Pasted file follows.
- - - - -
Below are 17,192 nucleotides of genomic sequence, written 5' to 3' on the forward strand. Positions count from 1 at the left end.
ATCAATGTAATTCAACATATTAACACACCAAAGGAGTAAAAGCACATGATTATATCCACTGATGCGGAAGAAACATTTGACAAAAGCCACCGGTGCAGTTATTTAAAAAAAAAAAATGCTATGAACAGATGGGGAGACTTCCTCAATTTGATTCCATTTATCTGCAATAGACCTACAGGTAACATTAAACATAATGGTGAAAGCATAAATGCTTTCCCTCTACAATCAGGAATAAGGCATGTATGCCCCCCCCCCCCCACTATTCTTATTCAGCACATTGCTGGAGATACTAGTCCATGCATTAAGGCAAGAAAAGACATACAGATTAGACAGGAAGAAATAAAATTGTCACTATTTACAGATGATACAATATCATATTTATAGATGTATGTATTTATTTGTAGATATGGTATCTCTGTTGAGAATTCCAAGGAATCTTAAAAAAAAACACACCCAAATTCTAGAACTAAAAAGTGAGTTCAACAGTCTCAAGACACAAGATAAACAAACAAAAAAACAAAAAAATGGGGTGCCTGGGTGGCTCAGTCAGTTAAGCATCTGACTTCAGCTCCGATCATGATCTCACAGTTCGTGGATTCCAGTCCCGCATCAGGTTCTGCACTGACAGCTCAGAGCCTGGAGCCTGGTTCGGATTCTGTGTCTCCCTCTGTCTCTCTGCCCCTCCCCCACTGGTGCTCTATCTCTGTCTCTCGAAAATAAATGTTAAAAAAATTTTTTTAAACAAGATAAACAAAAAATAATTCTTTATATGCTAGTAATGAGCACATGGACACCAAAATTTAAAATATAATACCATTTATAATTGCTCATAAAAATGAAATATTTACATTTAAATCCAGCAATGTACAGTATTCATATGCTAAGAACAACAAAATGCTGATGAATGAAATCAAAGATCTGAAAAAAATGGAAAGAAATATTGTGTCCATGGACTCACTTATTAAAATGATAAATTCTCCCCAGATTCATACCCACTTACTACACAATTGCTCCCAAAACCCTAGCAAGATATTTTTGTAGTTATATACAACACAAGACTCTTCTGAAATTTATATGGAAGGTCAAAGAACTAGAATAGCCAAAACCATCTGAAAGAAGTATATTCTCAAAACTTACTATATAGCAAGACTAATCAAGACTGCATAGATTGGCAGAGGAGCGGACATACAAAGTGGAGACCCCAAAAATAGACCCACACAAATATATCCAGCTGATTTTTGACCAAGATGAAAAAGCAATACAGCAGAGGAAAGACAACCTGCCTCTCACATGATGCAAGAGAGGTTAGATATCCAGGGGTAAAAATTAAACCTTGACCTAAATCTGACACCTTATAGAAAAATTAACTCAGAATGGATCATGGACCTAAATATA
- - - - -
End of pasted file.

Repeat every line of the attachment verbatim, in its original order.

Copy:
Below are 17,192 nucleotides of genomic sequence, written 5' to 3' on the forward strand. Positions count from 1 at the left end.
ATCAATGTAATTCAACATATTAACACACCAAAGGAGTAAAAGCACATGATTATATCCACTGATGCGGAAGAAACATTTGACAAAAGCCACCGGTGCAGTTATTTAAAAAAAAAAAATGCTATGAACAGATGGGGAGACTTCCTCAATTTGATTCCATTTATCTGCAATAGACCTACAGGTAACATTAAACATAATGGTGAAAGCATAAATGCTTTCCCTCTACAATCAGGAATAAGGCATGTATGCCCCCCCCCCCCCACTATTCTTATTCAGCACATTGCTGGAGATACTAGTCCATGCATTAAGGCAAGAAAAGACATACAGATTAGACAGGAAGAAATAAAATTGTCACTATTTACAGATGATACAATATCATATTTATAGATGTATGTATTTATTTGTAGATATGGTATCTCTGTTGAGAATTCCAAGGAATCTTAAAAAAAAACACACCCAAATTCTAGAACTAAAAAGTGAGTTCAACAGTCTCAAGACACAAGATAAACAAACAAAAAAACAAAAAAATGGGGTGCCTGGGTGGCTCAGTCAGTTAAGCATCTGACTTCAGCTCCGATCATGATCTCACAGTTCGTGGATTCCAGTCCCGCATCAGGTTCTGCACTGACAGCTCAGAGCCTGGAGCCTGGTTCGGATTCTGTGTCTCCCTCTGTCTCTCTGCCCCTCCCCCACTGGTGCTCTATCTCTGTCTCTCGAAAATAAATGTTAAAAAAATTTTTTTAAACAAGATAAACAAAAAATAATTCTTTATATGCTAGTAATGAGCACATGGACACCAAAATTTAAAATATAATACCATTTATAATTGCTCATAAAAATGAAATATTTACATTTAAATCCAGCAATGTACAGTATTCATATGCTAAGAACAACAAAATGCTGATGAATGAAATCAAAGATCTGAAAAAAATGGAAAGAAATATTGTGTCCATGGACTCACTTATTAAAATGATAAATTCTCCCCAGATTCATACCCACTTACTACACAATTGCTCCCAAAACCCTAGCAAGATATTTTTGTAGTTATATACAACACAAGACTCTTCTGAAATTTATATGGAAGGTCAAAGAACTAGAATAGCCAAAACCATCTGAAAGAAGTATATTCTCAAAACTTACTATATAGCAAGACTAATCAAGACTGCATAGATTGGCAGAGGAGCGGACATACAAAGTGGAGACCCCAAAAATAGACCCACACAAATATATCCAGCTGATTTTTGACCAAGATGAAAAAGCAATACAGCAGAGGAAAGACAACCTGCCTCTCACATGATGCAAGAGAGGTTAGATATCCAGGGGTAAAAATTAAACCTTGACCTAAATCTGACACCTTATAGAAAAATTAACTCAGAATGGATCATGGACCTAAATATA